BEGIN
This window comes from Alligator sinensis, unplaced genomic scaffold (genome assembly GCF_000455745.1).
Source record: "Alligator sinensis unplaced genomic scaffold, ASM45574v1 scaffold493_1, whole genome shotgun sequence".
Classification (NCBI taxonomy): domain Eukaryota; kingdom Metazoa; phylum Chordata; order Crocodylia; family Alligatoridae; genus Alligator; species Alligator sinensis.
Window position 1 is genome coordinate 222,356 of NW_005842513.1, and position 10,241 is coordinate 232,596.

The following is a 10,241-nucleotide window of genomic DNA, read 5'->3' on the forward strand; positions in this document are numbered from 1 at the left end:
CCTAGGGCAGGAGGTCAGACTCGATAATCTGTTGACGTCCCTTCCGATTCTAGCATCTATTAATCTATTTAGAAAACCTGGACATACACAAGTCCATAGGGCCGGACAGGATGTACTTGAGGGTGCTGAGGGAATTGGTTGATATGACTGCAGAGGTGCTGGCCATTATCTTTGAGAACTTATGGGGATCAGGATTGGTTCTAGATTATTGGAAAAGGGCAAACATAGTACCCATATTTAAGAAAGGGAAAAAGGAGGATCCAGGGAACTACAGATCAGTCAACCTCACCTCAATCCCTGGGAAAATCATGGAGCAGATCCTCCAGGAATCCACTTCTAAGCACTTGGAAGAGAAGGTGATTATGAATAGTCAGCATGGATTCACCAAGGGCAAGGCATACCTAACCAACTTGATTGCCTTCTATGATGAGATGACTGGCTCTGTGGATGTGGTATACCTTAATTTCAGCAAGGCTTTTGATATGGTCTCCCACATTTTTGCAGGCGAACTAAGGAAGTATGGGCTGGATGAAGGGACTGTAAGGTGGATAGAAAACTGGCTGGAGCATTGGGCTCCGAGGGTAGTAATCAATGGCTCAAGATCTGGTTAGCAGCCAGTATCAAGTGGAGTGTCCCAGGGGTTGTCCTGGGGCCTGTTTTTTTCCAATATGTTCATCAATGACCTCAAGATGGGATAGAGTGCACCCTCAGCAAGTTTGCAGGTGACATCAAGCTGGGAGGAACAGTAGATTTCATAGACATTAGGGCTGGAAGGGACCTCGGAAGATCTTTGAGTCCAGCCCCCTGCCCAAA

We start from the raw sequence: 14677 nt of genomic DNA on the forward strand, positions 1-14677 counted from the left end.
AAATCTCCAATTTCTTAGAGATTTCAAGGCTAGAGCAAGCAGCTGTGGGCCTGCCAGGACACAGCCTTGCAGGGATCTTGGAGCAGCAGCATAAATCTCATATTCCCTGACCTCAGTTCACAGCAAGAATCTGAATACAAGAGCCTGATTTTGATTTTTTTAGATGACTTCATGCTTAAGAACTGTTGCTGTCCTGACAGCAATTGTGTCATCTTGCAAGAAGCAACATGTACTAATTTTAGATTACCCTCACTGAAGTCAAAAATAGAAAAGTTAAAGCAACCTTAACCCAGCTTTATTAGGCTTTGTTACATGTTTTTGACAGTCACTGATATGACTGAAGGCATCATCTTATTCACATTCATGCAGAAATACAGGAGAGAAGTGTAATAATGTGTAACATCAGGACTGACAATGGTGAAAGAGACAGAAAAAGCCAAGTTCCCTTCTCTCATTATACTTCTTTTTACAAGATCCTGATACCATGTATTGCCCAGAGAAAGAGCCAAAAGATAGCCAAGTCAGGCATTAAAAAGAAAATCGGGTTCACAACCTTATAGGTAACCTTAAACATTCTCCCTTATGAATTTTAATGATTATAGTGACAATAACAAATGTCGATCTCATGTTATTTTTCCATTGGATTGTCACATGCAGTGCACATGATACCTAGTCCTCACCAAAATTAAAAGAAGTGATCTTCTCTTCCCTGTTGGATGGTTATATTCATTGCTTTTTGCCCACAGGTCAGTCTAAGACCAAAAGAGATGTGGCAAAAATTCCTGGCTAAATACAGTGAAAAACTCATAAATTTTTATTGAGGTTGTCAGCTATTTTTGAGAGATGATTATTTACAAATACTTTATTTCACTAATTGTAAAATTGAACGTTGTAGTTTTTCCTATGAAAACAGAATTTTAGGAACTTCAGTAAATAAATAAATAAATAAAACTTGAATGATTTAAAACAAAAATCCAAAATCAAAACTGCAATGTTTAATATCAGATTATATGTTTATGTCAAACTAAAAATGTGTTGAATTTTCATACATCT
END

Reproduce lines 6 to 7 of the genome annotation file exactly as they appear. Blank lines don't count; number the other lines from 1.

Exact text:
CCTAGGGCAGGAGGTCAGACTCGATAATCTGTTGACGTCCCTTCCGATTCTAGCATCTATTAATCTATTTAGAAAACCTGGACATACACAAGTCCATAGGGCCGGACAGGATGTACTTGAGGGTGCTGAGGGAATTGGTTGATATGACTGCAGAGGTGCTGGCCATTATCTTTGAGAACTTATGGGGATCAGGATTGGTTCTAGATTATTGGAAAAGGGCAAACATAGTACCCATATTTAAGAAAGGGAAAAAGGAGGATCCAGGGAACTACAGATCAGTCAACCTCACCTCAATCCCTGGGAAAATCATGGAGCAGATCCTCCAGGAATCCACTTCTAAGCACTTGGAAGAGAAGGTGATTATGAATAGTCAGCATGGATTCACCAAGGGCAAGGCATACCTAACCAACTTGATTGCCTTCTATGATGAGATGACTGGCTCTGTGGATGTGGTATACCTTAATTTCAGCAAGGCTTTTGATATGGTCTCCCACATTTTTGCAGGCGAACTAAGGAAGTATGGGCTGGATGAAGGGACTGTAAGGTGGATAGAAAACTGGCTGGAGCATTGGGCTCCGAGGGTAGTAATCAATGGCTCAAGATCTGGTTAGCAGCCAGTATCAAGTGGAGTGTCCCAGGGGTTGTCCTGGGGCCTGTTTTTTTCCAATATGTTCATCAATGACCTCAAGATGGGATAGAGTGCACCCTCAGCAAGTTTGCAGGTGACATCAAGCTGGGAGGAACAGTAGATTTCATAGACATTAGGGCTGGAAGGGACCTCGGAAGATCTTTGAGTCCAGCCCCCTGCCCAAA

We start from the raw sequence: 14677 nt of genomic DNA on the forward strand, positions 1-14677 counted from the left end.